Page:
But after that first break, the time started to pass by very slowly. After 8 hours in, It’s now 8 pm, and like for an outdoor event, the conditions started to be more difficult. It’s dark, I am alone, and there’s less action going on around me. As a result, the only action I have to do is to stay focused and keep pedaling. This is definitively a difficult exercise when you need to do it for hours! Even if the program tries to simulate outdoor conditions, you obviously need to pedal constantly, not going anywhere. That’s the major difference with an outdoor ride, as in real life if you stop pedaling, you can rest for a few minutes while rolling down a hill.
Indoor, your bike is also 100% steady, and you need to be as well if you want to be efficient, making the movement so repetitive compared to outdoors where you will be standing up, low, rocking from side to side,… In the end, I found it to be a more demanding effort on the body to cycle on a home trainer.
The consequences are that after 8 hours, everything starts to hurt more than outdoors, and the best way to avoid pain in such circumstances is to use your mind! But at that moment, your mind is also struggling with the boredom of cycling and going nowhere, with not much around to keep me motivated, no changes in the roads, nothing to discover along the way. You see where I am going. I was about to start a really long night!
In the context of a charity event, at home, and with no pressure about the outcome of the challenge, I mentally transformed this long and boring ride into a proper mind practice and meditation challenge. In a real-life condition, these moments of going through dark and negative phases are critical as they can quickly lead to scratching off an event if you’re not in a good mindset. During a race, you are often in the middle of nowhere, away from home, and no comfort when you feel these low moments. That’s what can easily make the situation evolve to the worst-case scenario and to the “I don’t want to do this anymore” situation.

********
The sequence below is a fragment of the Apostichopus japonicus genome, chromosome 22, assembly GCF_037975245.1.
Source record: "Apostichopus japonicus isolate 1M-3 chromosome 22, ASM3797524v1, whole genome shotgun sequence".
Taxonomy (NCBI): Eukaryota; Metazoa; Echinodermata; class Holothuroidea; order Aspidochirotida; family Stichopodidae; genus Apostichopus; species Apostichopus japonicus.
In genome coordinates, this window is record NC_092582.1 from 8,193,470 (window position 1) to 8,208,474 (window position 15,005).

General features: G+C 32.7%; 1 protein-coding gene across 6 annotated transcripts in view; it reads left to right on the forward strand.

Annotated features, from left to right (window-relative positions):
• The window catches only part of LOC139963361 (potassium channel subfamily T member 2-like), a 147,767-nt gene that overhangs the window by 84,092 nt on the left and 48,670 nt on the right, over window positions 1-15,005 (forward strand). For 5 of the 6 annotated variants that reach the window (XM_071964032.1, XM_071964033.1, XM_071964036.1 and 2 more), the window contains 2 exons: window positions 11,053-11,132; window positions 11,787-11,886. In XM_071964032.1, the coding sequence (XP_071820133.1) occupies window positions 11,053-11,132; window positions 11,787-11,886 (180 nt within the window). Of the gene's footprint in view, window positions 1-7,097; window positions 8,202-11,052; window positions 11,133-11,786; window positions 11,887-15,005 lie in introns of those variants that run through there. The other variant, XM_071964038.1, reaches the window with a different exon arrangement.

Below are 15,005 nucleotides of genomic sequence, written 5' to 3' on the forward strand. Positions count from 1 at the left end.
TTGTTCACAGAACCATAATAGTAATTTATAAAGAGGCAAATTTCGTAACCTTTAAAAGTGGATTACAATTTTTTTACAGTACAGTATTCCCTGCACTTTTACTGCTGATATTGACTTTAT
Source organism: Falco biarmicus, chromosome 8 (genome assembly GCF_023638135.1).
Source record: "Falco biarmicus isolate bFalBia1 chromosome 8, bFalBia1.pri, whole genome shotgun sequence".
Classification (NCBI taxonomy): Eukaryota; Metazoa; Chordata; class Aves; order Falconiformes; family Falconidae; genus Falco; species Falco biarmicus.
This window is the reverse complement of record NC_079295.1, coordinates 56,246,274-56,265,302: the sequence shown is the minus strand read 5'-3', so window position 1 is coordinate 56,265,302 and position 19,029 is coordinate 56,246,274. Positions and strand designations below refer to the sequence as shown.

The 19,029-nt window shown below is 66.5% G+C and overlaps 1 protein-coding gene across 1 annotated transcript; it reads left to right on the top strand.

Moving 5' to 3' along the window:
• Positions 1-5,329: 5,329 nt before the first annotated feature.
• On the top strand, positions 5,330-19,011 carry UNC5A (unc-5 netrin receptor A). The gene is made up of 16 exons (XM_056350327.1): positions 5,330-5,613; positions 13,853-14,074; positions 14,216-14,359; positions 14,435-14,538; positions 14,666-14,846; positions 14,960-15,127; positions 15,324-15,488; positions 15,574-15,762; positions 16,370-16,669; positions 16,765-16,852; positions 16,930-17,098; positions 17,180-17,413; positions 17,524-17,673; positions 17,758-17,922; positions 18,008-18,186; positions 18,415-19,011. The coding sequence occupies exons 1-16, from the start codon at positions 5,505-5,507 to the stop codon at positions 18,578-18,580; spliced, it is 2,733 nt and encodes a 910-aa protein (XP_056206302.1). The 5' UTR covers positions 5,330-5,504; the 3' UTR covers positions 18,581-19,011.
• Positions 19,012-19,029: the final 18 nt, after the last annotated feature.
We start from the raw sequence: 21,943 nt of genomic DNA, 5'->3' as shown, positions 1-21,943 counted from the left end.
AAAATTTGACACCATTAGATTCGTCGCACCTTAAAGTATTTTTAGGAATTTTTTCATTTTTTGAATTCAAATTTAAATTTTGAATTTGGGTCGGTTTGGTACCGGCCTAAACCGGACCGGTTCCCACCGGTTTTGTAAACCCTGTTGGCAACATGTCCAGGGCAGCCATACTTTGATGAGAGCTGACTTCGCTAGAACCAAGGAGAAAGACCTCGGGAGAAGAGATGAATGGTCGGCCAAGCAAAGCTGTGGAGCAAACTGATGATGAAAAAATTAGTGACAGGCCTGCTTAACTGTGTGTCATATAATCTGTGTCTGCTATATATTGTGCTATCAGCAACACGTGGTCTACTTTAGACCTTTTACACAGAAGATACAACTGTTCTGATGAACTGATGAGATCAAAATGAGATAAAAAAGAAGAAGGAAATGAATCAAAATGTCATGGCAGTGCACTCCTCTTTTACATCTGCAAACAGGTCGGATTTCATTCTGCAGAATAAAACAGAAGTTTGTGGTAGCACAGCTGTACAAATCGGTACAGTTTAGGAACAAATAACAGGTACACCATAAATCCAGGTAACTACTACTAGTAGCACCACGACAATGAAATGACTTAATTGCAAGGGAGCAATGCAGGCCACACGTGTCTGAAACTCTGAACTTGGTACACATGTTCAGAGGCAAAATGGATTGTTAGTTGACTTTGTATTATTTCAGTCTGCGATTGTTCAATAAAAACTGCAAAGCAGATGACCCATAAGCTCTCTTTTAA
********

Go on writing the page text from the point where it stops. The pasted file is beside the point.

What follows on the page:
But here, I’m in my comfortable living room, so, at the moment, I felt like I’m in the super low zone. I just had to look at my screen, seeing the others guys in the exact same situation as me, or worst-case scenario. I jumped off my bike for a couple of minutes, sorted out my thoughts, and I was back at it. Yes, it clearly slowed down my virtual pace during the night, but I kept going and, in the end, only stopped for a few minutes. I only watched one movie to really clear my mind at one point (dropping even more drastically my pace). Otherwise, I tried to stay as focused as possible incessantly.
When the sun rose and started to illuminate my living room again, I was more than 2/3 of the time and had only a few hours left. That feeling of “ok, it’s almost over,” with the help of a few friends that came virtually cycling next to me, made the last hours flying almost as quickly as the first one. By noon when we had been cycling for 24h, I had logged 680km, cycling in total 23h08 out of the 24, meaning stopping just a little from the full effort. The number of kilometers might be virtual, but the 24h effort was real, and I felt super tired and sore afterward. As I mentioned, I consider the effort to be more demanding than a real-life bike ride, with really few stops for the legs. But the biggest challenge and lesson learned is definitively about the mental miles.
The project was a great success as we cycled all together more than 7,600kilometers and collected over 12,000 euros for the Europa Clinics based in Brussels. It was great to be connected with the team and share that virtual adventure as well, especially during this weird period of lockdown and social distancing. On top of that, I found this challenge some sort of good mental training and positive thinking for my future outdoor adventure. Whenever I would feel low during an outdoor bike ride, I’ll remember this extreme challenge of having to focus only on pedaling for 24h indoor, and probably realize how lucky I would be to be cycling outside again because I am actually going somewhere.
Since I started using atlasGO, I have a bigger motivation; knowing that every kilometer I cycle can make an impact. Just like these 24h cyclings were to collect funds for a Belgian hospital, biking for a cause with atlasGO helps me keep my motivation and focus up. Every time I’m going on a new bike adventure, or training for a new competition, it is not only about achieving a goal for myself but also making a difference to this world every kilometer at a time.
Instagram: @xavier massart